“I try to emulate that for certain runs. Eric’s so amazing, I love all his chord voicings. When I’m learning, I sit down, listen and try to play along. The same goes for Lance Lopez, Johnny Winter and jazz players like Charlie Christian and Wes Montgomery… or even musicians who didn’t play guitar, like Charlie Parker.”

As you’d expect from someone paying respect to such a wide pool of greats, Christone also enjoys cross-pollinating his rootsy early influences with more contemporary sounds, introducing elements of hip-hop, RnB and hard rock.

This was something he learned from Prince – a man he cites as brilliantly “unique and diverse” and someone who “just played what felt right” with little care for the perceived boundaries of any given genre.

Similarly, on the new recordings you can hear Christone staying true to himself and walking his own path, with his signature guitar plugged into a Fender Twin and no more than three choice pedals – a Marshall Shredmaster, a Cry Baby Mini Wah and a TC Electronic PolyTune – running in front…

“I did try the Strat single-coil thing for a minute, but for my sound, humbuckers are where it’s at,” he admits, explaining why he mainly stuck with Les Paul-style guitars at the beginning of his career.

“I think it came from listening to a lot of Gary Moore. So when I started talking to Fender about putting out a model, I knew it had to be something like a Tele Deluxe. I needed something that could give me a really hot sound without needing to try too hard, but also something that I could turn down to get clean.”

As its name might suggest, the Shredmaster is a pretty high-gain pedal aimed at heavy metal headbangers. So how exactly is Ingram making it work in a blues context?

When I’m up on stage, I improvise to avoid playing the same exact solo every night. There may be certain licks here and there, but I prefer to just make it up and feel it

“I tend to prefer really bassy distorted tones,” he notes. “I don’t like shrilly sounds with too much treble. I prefer more of a natural warmth, which is exactly what this pedal does, even if I don’t need all of that gain. I got mine while I was out in Australia. Before that point I was using a ProCo Lil’ Rat, which is another darker drive, but I found they didn’t really hold up as well.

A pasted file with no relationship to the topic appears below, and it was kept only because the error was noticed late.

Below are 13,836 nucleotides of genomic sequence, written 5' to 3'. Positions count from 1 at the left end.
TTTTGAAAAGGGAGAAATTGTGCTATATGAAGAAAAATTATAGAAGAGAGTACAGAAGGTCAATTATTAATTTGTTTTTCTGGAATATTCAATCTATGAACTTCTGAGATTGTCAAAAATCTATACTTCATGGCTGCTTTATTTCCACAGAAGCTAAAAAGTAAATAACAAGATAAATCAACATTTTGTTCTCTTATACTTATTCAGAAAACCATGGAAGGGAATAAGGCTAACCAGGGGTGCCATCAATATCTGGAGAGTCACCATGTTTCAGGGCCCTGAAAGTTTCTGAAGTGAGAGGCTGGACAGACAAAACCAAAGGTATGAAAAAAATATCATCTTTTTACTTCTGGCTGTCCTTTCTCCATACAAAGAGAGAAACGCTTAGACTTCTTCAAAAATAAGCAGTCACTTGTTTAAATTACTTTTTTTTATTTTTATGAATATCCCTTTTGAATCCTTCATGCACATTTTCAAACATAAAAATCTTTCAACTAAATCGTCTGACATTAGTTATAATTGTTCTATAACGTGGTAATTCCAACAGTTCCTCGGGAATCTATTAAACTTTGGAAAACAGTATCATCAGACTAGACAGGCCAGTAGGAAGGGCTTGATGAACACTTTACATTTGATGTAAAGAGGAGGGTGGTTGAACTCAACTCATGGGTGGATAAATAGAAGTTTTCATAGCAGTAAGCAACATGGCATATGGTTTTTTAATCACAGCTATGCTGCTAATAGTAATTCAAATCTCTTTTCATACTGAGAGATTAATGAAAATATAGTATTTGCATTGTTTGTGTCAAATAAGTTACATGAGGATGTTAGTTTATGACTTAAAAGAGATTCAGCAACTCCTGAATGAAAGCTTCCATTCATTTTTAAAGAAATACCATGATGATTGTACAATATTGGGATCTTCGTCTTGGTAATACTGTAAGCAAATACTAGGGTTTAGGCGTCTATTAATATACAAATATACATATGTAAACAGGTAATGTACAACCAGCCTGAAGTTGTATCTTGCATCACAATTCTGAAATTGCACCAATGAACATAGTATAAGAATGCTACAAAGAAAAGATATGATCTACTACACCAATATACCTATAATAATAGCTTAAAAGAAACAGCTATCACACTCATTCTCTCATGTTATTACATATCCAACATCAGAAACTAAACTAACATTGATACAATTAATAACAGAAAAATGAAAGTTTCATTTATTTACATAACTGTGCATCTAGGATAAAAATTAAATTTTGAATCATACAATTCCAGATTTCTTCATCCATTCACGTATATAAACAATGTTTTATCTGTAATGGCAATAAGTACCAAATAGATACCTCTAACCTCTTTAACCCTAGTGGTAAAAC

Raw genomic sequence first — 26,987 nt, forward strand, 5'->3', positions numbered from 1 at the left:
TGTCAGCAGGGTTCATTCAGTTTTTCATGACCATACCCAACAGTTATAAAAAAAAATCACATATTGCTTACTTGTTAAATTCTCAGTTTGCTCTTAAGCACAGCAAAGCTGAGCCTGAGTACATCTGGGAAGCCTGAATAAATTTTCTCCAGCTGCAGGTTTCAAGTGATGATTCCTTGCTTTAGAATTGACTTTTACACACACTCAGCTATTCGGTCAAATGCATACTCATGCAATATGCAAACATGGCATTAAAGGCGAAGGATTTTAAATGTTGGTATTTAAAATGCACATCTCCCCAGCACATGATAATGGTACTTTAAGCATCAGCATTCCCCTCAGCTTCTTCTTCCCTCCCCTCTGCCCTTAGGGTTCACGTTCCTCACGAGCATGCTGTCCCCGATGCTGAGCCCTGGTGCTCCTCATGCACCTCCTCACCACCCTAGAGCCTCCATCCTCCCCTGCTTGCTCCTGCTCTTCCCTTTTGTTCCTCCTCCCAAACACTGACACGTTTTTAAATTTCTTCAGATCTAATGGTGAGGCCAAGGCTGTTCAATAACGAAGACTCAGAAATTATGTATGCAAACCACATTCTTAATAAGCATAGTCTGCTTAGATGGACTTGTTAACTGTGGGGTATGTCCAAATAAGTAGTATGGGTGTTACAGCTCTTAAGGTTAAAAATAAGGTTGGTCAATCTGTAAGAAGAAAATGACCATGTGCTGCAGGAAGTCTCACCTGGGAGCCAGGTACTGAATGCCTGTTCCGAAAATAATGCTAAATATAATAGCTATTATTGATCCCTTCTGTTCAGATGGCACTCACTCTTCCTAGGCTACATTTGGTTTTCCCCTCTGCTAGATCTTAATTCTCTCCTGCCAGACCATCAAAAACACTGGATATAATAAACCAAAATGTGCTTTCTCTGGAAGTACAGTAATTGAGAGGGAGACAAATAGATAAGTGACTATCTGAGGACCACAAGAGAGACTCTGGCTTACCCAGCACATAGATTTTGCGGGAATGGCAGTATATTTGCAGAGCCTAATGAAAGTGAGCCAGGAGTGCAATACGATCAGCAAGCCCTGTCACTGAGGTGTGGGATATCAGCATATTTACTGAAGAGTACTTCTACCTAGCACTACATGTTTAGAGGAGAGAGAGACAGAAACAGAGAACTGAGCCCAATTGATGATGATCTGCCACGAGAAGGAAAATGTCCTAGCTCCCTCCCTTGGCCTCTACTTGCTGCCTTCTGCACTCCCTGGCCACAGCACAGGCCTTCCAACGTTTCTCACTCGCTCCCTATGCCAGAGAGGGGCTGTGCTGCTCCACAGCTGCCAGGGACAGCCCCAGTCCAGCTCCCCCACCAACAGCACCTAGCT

“The ShredMaster is a really dope pedal and it’s what you’re mainly hearing on the live record. I might switch it out at some point – I just got the Atomic Overdrive from a company in Nashville called XAct Tone [Solutions]. I will test it out at a few shows and see how it sounds. I don’t use much but my pedalboard is always changing – I can’t get stuck on one thing!”

Referencing albums such as B.B. King’s Live In Cook County Jail and Stevie Wonder’s Natural Wonder, Christone believes the best live releases are the ones where the players on stage follow their hearts, reacting to their surroundings and existing in the present. It’s precisely the same course of action he takes with his own performances, using the songs as vehicles for open reflection and spontaneous self-discovery…

“When I’m up on stage, I improvise to avoid playing the same exact solo every night,” he says. “There may be certain licks here and there, but I prefer to just make it up and feel it. It’s better to not overthink it or place too much emphasis on perfection. That stuff can be a distraction. Sometimes us guitar players can get caught up in our heads. I just want to go out there, have fun and do my thing, you know?”

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Amit Sharma

Amit has been writing for titles like Total GuitarMusicRadar and Guitar World for over a decade and counts Richie Kotzen, Guthrie Govan and Jeff Beck among his primary influences as a guitar player. He's worked for magazines like Kerrang!Metal HammerClassic RockProgRecord CollectorPlanet RockRhythm and Bass Player, as well as newspapers like Metro and The Independent, interviewing everyone from Ozzy Osbourne and Lemmy to Slash and Jimmy Page, and once even traded solos with a member of Slayer on a track released internationally. As a session guitarist, he's played alongside members of Judas Priest and Uriah Heep in London ensemble Metalworks, as well as handled lead guitars for legends like Glen Matlock (Sex Pistols, The Faces) and Stu Hamm (Steve Vai, Joe Satriani, G3).